How Sephora is revamping its fragrance category

Sephora, which first entered the Parisian beauty market in 1970 as a perfumery chain, is making strides both in stores and online to get its customers to buy more fragrances.

At a press event last fall, Calvin McDonald, Sephora’s president and CEO, said the category has been “commoditized by discounts,” and that shoppers are most driven by price than any other factor when making purchase decisions. He added that, while fragrance is an underperforming category at Sephora — it follows beauty and skincare — the company is making efforts to simplify the purchasing process within the category as well as differentiate its fragrance department from that of more saturated retailers.

While Sephora’s fragrance department has lagged behind the growth of its beauty and skincare departments, the global fragrance industry is set to grow 3.6 percent between now and 2020. To bulk up its department, Sephora, which is expected to make $4.4 billion in revenue this year, is borrowing strategy from its beauty category, which is believed to account for 60 percent of the retailer’s business, according to market estimates. (Fragrance, meanwhile, is said to account for 10 percent.)

According to McDonald, Sephora’s approach to beauty is to educate customers to empower purchases. In fragrance, it has built out digital tools to create perfume profiles for customers, laid out buying guides online and set up in-store demonstrations to help customers identify their best scents.

“We know that finding a fragrance is a personal experience, but it needs to be simplified and smart as it can be an overwhelming selection process,” said Brooke Banwart, vp of fragrance merchandising at Sephora. “We’ve created innovative digital tools to simplify it.”

That includes the Sephora Fragrance IQ, an online or in-store quiz that accounts for scent notes like floral or fruity, and other fragrance characteristics, to match customers with a selection of perfumes best suited to their preferences. The method takes after Sephora’s Color IQ, a tool that scans customers’ skin tones and matches them with a number corresponding to the right shades of foundation.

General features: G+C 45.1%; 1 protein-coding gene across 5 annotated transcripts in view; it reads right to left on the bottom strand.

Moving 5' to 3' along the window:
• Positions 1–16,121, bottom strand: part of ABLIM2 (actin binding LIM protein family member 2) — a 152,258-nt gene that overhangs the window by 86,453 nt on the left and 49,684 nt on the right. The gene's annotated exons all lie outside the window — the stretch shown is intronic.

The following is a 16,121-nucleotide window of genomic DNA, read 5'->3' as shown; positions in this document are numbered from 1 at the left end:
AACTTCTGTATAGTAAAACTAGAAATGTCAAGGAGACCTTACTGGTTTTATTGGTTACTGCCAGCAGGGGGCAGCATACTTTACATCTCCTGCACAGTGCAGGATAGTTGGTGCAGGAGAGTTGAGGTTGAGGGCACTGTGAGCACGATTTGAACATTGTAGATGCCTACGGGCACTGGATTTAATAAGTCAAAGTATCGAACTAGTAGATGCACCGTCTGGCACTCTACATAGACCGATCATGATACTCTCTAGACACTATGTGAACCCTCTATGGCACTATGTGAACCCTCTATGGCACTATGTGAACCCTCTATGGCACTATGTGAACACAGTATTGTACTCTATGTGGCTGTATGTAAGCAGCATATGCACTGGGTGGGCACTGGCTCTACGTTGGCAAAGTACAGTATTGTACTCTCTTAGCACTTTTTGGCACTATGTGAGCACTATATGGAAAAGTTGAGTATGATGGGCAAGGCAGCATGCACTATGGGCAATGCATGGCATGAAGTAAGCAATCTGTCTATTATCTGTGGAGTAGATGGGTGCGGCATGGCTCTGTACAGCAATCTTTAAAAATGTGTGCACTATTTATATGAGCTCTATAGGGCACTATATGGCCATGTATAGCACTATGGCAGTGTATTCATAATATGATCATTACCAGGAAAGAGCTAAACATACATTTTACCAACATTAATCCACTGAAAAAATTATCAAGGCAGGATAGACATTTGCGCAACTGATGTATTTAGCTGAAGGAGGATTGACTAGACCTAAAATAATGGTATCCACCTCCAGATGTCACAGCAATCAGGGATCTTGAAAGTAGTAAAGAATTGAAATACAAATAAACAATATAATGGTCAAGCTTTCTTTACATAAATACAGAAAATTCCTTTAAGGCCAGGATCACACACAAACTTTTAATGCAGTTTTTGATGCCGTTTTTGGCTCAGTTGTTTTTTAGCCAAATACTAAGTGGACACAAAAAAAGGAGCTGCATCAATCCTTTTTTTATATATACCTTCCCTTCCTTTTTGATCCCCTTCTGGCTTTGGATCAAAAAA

“This tool helps filter our thousands of fragrance options to unveil personalized recommendations based on a number of different filters that can be tailored to the client: specific notes, general scent family preferences, other fragrances they like, personality type,” said Banwart. “We’re always looking for ways to enhance this.”

Sephora’s IQ programs are useful for giving customers a reason to keep returning to the retailer, acting like a modern loyalty program.

“Modern day loyalty is about generating relevance with customers,” said Zach Paradis, director of experience and innovation strategy at SapientNitro. “Customers can go to a Sephora knowing that employees aren’t going to be pushing irrelevant things on them. It’s an authority that’s hard to get otherwise.”

In some stores, Sephora has begun rolling out “InstaScent” stations (formerly called “Poof”) that lets customers smell isolated notes to figure out which core scents they like best and learn more about the 18 different “scent families.” According to Banwart, the educational process helps customers make up their minds. Similarly, in the beauty category, Sephora has begun installing video tutorial stations that help customers figure out how to master different makeup looks. McDonald said that helping to make sense of beauty and fragrance products pushes customers to purchase.

“When you demystify, people feel empowered to buy. This translates into her being more engaged in beauty, and that translates into her buying more items,” he said.

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